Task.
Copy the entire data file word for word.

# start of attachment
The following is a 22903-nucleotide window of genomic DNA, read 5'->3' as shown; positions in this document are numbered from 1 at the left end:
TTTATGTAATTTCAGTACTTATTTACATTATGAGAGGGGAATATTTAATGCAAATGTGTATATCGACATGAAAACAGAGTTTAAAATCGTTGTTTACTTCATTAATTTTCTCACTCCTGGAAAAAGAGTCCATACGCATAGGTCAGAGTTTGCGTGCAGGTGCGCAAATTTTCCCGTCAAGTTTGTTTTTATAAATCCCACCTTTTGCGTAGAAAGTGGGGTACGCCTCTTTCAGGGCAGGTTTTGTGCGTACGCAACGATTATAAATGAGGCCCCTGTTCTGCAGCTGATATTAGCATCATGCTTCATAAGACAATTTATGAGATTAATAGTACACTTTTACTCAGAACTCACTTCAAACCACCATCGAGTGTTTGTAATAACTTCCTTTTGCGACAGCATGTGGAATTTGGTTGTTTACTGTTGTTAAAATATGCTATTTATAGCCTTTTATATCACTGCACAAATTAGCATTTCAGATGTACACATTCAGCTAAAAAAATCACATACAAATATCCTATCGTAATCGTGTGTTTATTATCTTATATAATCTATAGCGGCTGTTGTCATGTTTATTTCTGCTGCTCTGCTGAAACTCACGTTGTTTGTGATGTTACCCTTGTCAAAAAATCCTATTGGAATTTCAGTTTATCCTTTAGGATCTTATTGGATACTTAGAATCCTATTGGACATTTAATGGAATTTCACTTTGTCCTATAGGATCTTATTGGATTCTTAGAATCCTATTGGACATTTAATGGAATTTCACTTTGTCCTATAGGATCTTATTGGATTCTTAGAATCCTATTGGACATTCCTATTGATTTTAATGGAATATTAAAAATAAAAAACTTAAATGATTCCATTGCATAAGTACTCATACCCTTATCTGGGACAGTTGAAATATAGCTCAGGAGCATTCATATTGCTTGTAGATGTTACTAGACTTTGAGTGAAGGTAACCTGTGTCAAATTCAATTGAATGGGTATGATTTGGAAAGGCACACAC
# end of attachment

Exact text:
The following is a 22903-nucleotide window of genomic DNA, read 5'->3' as shown; positions in this document are numbered from 1 at the left end:
TTTATGTAATTTCAGTACTTATTTACATTATGAGAGGGGAATATTTAATGCAAATGTGTATATCGACATGAAAACAGAGTTTAAAATCGTTGTTTACTTCATTAATTTTCTCACTCCTGGAAAAAGAGTCCATACGCATAGGTCAGAGTTTGCGTGCAGGTGCGCAAATTTTCCCGTCAAGTTTGTTTTTATAAATCCCACCTTTTGCGTAGAAAGTGGGGTACGCCTCTTTCAGGGCAGGTTTTGTGCGTACGCAACGATTATAAATGAGGCCCCTGTTCTGCAGCTGATATTAGCATCATGCTTCATAAGACAATTTATGAGATTAATAGTACACTTTTACTCAGAACTCACTTCAAACCACCATCGAGTGTTTGTAATAACTTCCTTTTGCGACAGCATGTGGAATTTGGTTGTTTACTGTTGTTAAAATATGCTATTTATAGCCTTTTATATCACTGCACAAATTAGCATTTCAGATGTACACATTCAGCTAAAAAAATCACATACAAATATCCTATCGTAATCGTGTGTTTATTATCTTATATAATCTATAGCGGCTGTTGTCATGTTTATTTCTGCTGCTCTGCTGAAACTCACGTTGTTTGTGATGTTACCCTTGTCAAAAAATCCTATTGGAATTTCAGTTTATCCTTTAGGATCTTATTGGATACTTAGAATCCTATTGGACATTTAATGGAATTTCACTTTGTCCTATAGGATCTTATTGGATTCTTAGAATCCTATTGGACATTTAATGGAATTTCACTTTGTCCTATAGGATCTTATTGGATTCTTAGAATCCTATTGGACATTCCTATTGATTTTAATGGAATATTAAAAATAAAAAACTTAAATGATTCCATTGCATAAGTACTCATACCCTTATCTGGGACAGTTGAAATATAGCTCAGGAGCATTCATATTGCTTGTAGATGTTACTAGACTTTGAGTGAAGGTAACCTGTGTCAAATTCAATTGAATGGGTATGATTTGGAAAGGCACACAC